2019 Mid-Maryland Mission of Mercy dental event. Photo courtesy of Catholic Charities of the Archdiocese of Washington.
.- A free dental clinic hosted recently by Catholic Charities of Washington, D.C., offered preventive and emergency dental care to more than 1,000 patients in need.
“The majority were uninsured, and probably had not seen a dentist in years,” said Deacon Jim Nalls, director of Family, Parish and Community Outreach for Catholic Charities of Washington.
Sept. 13-14 marked the fifth Mid-Maryland Mission of Mercy, hosted by Catholic Charities, the University of Maryland School of Public Health and the Maryland State Dental Association Foundation.
Hundreds of patients waited in line overnight at the University of Maryland’s Xfinity Center in College Park.
One woman, 69-year-old Linda Frazier, stood in line for the clinic beginning at 6:40 p.m. the night before.
Frazier told the Catholic Standard that she was suffering from a painful tooth and had not received dental care in two years, since the last Mission of Mercy in Mid-Maryland. She said she cannot afford insurance and was grateful to have the opportunity to receive treatment through Catholic Charities.
Maryland does not include full dental coverage for patients on Medicaid, so low-income individuals and people without insurance often find themselves struggling to get the dental care they need.
Mission of Mercy originated in Virginia nearly 20 years ago, when Dr. Terry Dickinson, former executive director of the Virginia Dental Association, saw a major unmet need for dental care among low-income patients, seniors, and people with disabilities.
The first small event was held in rural Virginia with a group of dentists from the Virginia Dental Association. “It was widely successful,” Nalls told CNA. “The need was huge. People lined up literally overnight to get help.”
Today, he said, 42 other states have adopted the Mission of Mercy model, creating free dental clinics with volunteer dentists and support personnel to provide services.
Catholic Charities of Washington, D.C., heard about the clinics and wanted to start one of their own. They began in 2013.
This year, the clinic treated 1089 people, an increase of about 20% from the last time the event was held.
The Mission of Mercy event required hundreds of volunteers to run, including professional volunteers – dentists, hygienists, dental assistants, and x-ray technicians – as well as general volunteers, who greeted patients, registered them, and directed them to the correct location.
Patients received both medical and dental screenings, as well as panoramic dental x-rays, Nall said. Volunteer dentists offered fillings, tooth extractions, cleanings, partial dentures, and crowns, among other services.
Dr. Mel Weissburg, who volunteered to do endodontic and root canal work, said the clinic’s dental care can change the lives of the patients being served.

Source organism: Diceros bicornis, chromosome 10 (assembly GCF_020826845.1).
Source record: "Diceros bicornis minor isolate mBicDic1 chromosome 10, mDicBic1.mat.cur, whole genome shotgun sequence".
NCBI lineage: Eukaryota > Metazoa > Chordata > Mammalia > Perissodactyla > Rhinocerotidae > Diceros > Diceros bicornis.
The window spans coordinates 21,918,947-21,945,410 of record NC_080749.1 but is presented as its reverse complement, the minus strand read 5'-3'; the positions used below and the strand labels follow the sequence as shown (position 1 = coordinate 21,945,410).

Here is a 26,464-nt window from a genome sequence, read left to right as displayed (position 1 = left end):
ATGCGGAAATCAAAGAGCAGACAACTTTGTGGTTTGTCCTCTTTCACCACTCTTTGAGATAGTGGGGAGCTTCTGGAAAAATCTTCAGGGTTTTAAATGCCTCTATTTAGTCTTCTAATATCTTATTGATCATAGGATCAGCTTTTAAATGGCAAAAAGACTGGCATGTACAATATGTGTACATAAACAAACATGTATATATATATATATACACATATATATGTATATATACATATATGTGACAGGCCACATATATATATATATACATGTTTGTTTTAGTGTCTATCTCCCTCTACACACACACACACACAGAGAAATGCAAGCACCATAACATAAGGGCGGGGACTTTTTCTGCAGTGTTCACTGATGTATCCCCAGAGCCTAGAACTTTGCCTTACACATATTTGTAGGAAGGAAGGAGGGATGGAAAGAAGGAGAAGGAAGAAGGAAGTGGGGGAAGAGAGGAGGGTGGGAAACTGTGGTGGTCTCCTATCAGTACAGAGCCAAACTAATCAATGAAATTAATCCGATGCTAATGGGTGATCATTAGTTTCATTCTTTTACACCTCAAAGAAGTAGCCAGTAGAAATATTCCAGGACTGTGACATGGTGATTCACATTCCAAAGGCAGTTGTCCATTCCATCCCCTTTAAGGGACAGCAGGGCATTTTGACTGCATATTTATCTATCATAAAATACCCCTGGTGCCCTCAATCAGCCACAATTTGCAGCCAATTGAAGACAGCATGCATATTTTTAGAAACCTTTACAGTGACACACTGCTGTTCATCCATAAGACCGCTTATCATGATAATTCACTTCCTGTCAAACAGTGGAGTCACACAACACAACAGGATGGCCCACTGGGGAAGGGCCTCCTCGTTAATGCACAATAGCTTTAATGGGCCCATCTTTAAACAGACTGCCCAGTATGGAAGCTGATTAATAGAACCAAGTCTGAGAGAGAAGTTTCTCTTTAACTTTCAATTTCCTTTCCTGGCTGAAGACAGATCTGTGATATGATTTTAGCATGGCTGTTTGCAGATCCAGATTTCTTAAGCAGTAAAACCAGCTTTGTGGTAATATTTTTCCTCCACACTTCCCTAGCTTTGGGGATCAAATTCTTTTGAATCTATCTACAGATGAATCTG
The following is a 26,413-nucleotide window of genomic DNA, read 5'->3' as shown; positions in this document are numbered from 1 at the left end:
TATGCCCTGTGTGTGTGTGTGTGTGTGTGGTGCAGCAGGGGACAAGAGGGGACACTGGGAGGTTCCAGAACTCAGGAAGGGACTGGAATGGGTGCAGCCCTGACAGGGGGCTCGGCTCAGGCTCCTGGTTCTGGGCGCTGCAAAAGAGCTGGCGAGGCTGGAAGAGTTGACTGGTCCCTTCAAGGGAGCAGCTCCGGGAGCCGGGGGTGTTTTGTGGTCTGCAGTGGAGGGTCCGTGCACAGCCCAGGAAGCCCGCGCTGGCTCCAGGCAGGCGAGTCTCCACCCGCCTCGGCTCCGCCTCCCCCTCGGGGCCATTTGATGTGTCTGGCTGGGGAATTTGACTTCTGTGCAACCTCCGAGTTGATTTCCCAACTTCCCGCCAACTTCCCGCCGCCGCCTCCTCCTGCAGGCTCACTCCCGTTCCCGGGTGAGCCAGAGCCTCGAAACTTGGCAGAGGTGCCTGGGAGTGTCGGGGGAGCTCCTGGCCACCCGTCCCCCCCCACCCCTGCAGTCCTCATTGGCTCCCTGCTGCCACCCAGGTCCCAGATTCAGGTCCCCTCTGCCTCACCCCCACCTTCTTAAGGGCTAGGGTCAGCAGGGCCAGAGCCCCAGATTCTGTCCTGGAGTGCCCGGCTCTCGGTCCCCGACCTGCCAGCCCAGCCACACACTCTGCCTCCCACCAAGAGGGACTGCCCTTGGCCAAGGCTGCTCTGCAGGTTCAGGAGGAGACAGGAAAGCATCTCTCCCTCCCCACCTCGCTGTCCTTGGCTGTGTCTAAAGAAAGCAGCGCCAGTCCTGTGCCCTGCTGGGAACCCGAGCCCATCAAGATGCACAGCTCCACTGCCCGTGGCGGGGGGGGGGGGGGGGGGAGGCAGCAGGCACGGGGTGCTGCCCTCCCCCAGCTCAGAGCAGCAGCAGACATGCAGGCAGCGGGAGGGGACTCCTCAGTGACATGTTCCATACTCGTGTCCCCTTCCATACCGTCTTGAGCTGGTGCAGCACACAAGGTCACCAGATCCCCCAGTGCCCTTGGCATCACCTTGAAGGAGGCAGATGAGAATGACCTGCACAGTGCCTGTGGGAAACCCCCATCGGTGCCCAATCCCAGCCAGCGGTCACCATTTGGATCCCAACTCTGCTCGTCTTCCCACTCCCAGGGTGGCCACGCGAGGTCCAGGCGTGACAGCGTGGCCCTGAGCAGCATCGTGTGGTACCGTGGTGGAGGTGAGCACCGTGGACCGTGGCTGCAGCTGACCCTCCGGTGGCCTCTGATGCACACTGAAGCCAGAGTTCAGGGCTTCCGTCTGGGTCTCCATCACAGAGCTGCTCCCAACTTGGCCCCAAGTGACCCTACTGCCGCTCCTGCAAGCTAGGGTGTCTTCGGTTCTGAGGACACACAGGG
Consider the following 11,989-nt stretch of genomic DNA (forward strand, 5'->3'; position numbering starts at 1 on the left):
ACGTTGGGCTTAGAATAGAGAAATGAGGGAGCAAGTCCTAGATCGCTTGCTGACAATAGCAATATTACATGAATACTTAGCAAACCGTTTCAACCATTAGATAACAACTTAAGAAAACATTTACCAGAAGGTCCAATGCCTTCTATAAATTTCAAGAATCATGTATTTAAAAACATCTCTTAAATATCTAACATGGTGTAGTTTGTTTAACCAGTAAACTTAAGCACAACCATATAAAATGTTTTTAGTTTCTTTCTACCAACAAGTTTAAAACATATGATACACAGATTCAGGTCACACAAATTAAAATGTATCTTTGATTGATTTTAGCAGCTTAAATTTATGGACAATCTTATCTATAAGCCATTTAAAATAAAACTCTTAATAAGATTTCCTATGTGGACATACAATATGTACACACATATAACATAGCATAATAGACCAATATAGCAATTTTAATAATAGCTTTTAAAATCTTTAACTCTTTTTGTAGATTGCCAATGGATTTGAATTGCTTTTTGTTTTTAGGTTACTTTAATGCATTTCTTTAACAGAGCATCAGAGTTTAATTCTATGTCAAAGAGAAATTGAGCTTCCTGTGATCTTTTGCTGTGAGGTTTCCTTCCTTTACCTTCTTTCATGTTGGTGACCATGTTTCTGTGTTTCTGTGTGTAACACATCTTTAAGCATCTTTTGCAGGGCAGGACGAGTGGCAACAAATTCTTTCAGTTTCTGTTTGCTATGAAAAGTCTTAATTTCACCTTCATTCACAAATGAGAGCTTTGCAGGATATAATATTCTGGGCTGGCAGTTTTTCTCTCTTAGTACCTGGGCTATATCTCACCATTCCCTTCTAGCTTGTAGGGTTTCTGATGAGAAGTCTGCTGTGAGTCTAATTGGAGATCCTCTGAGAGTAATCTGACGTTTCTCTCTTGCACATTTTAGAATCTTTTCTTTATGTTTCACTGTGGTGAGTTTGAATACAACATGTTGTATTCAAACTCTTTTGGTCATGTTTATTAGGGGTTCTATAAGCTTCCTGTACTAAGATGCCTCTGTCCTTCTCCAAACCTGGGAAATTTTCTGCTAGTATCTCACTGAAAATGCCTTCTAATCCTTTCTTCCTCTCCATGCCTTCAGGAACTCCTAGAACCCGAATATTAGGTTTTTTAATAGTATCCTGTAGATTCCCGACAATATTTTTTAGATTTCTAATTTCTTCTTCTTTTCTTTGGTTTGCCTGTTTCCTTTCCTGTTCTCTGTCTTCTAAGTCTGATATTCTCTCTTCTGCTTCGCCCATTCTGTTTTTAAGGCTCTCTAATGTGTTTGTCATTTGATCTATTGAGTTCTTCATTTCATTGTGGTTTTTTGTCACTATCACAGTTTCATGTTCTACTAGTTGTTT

“They are embarrassed because they have missing or cavities in their front teeth,” Weissburg told the Catholic Standard. “They get cleaned up, they get filled, and now they can smile. They can smile when they’re working, they can get a job. The socio-economic impact on that patient and their family, and their children and our society…goes a long way.”
Nalls said patients are extremely appreciative to be receiving care they otherwise could not afford.
“With tears in their eyes, they were grateful,” he said. “It’s a wonderful event. That’s why the volunteers keep coming back, it’s so rewarding to see the immediate response of the people that you’re taking care of, and that the need is so great…Why else would you sleep on a sidewalk overnight?”
One volunteer, Teresa Villanueva, said this is her third time volunteering at the event. She told the Catholic Standard that she is touched to see the suffering of those who do not have insurance.
“Every time they do these events, my heart is joyful,” she said.
Nalls said dental care is sometimes undervalued, both by individuals and the health care system in general.
“There’s no money in the Affordable Care Act for dental services,” he noted. “Dentistry is the red-headed stepchild of the health care industry. It’s treated as if it’s optional or something.”
In reality, he said, dental care is a “very important part of our holistic health” and can cause severe pain and difficulty functioning if problems are left untreated.
With the high turnout showing a continuing need for affordable dental care, Nalls said Catholic Charities will continue to hold Mission of Mercy events in the future.
“Hopefully, we won’t have to sometime soon – if the support system changes and Medicaid covers adult dental, we won’t need to do these,” he said. “But until they do, there’ll be a huge need, and we’ll continue to try to address it as best we can.”